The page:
By Bastiaan van der Linden, Associate Professor – CSR, EDHEC Business School
Growing concerns about anthropogenic climate change have led to the rapid development of greenhouse gas regulations. A striking feature of these regulations is that they are often promulgated by companies and NGOs, rather than by states. Private regulation is quite common nowadays, but in the case of climate change the stakes are more important than ever, and particular dynamics between private regulation and public regulation have appeared. Here is a brief overview of the regulation of greenhouse gases, as well as a forward-looking view of its evolution.
In 2012, an academic overview already identified no less than 68 (public-) private initiatives to fight against climate change. A notable example is the Science Objectives Initiative (SBTi) which helps companies set targets for reducing greenhouse gas emissions that represent a “fair share” of the total reduction in emissions needed globally.
Another interesting example, which can be applied in combination with the Science-Based Targets Initiative, is the Carbon Disclosure Project, one of the largest private standards for reporting greenhouse gas emissions. Thousands of companies now use these standards to communicate this topic to investors, governments and other stakeholders.
The field of greenhouse gas regulation is further complicated by a plethora of public regulations created by nation states and their joint institutions such as the European Union. A typical example can be found in the many carbon emissions trading mechanisms that exist today, such as the EU Emissions Trading Scheme. Add to that a host of local, national and international regulations focused on subsidies, taxes and other instruments to reduce greenhouse gas emissions, and the public and private kaleidoscope of climate change regulation is complete.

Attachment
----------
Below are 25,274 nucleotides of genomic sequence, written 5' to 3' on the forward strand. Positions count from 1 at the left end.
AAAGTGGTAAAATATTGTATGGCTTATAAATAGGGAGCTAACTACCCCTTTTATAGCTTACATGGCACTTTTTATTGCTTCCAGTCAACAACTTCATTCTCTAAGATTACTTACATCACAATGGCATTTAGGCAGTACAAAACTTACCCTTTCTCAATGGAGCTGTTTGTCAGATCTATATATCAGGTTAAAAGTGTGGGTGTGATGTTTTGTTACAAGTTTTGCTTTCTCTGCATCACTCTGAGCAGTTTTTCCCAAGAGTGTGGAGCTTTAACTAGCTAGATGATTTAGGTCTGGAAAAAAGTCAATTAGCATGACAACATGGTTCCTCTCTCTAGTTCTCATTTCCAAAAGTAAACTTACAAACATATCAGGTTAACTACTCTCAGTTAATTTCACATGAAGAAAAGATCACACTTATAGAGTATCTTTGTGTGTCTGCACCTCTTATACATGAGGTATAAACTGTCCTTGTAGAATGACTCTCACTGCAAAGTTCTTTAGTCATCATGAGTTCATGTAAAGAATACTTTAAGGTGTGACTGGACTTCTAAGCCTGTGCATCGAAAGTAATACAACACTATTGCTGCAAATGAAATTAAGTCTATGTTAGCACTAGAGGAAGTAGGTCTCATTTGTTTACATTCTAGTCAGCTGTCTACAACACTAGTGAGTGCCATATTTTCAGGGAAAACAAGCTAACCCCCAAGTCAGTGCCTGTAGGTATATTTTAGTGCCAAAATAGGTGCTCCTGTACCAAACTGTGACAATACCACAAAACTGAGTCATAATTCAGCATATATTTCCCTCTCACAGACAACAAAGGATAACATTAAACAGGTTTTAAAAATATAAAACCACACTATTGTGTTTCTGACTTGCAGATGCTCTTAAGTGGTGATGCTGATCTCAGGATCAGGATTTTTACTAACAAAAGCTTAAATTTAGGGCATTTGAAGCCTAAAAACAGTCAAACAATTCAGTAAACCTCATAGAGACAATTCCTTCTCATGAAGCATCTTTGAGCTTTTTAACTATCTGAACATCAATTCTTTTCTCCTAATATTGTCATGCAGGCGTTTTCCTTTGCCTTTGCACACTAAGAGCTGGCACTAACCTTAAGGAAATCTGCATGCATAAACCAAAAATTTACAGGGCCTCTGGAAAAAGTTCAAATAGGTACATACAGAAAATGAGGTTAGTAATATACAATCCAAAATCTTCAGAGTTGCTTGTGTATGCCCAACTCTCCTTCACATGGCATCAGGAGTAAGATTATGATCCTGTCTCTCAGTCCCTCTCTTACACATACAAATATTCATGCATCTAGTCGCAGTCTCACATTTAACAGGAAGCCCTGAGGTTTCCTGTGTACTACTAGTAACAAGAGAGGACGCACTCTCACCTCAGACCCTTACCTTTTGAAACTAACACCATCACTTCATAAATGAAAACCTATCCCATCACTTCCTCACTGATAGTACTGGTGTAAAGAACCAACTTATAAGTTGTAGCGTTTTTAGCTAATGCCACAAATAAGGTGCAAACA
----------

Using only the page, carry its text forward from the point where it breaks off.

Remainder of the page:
Pluralist and decentralized governance of climate change?
This global “patchwork” of public and private regulations arouses mixed feelings. Optimists point out that a decentralized and pluralistic system of governance can serve many different interests and offer unprecedented opportunities to experiment with new forms of governance. Pessimists fear that this plurality offers the biggest emitters of greenhouse gases plenty of opportunities to “search” for the most practical regulation, and that private rules are likely not to be monitored and enforced tightly enough.
At the same time, the majority agree that economic globalization has sidelined national regulators and that the prospects for effective global public regulation are dim. In this context, private regulation on climate change may start to look promising.
Private regulation for sustainability – climate change and other issues – isn’t really new. Over the past decades, many private regulatory initiatives have sprung up in areas where states seemed incapable of creating international regulation. The typical example is the Forest Stewardship Council. Composed of NGOs and companies from the wood production and processing industry, this private regulation initiative fills the “governance gaps” in international public regulations in order to protect forests (especially tropical forests).
This is just one of the thousands of private regulatory initiatives that have emerged over the past decades. The usual explanation for these burgeoning “soft law” initiatives is that the lack of public regulation is problematic for businesses, as their legitimacy in the eyes of consumers and others depends on their compliance with a law. appropriate. In the absence of laws, both businesses and NGOs fill these “governance gaps” with private regulation, and thus create frameworks that can give legitimacy to businesses.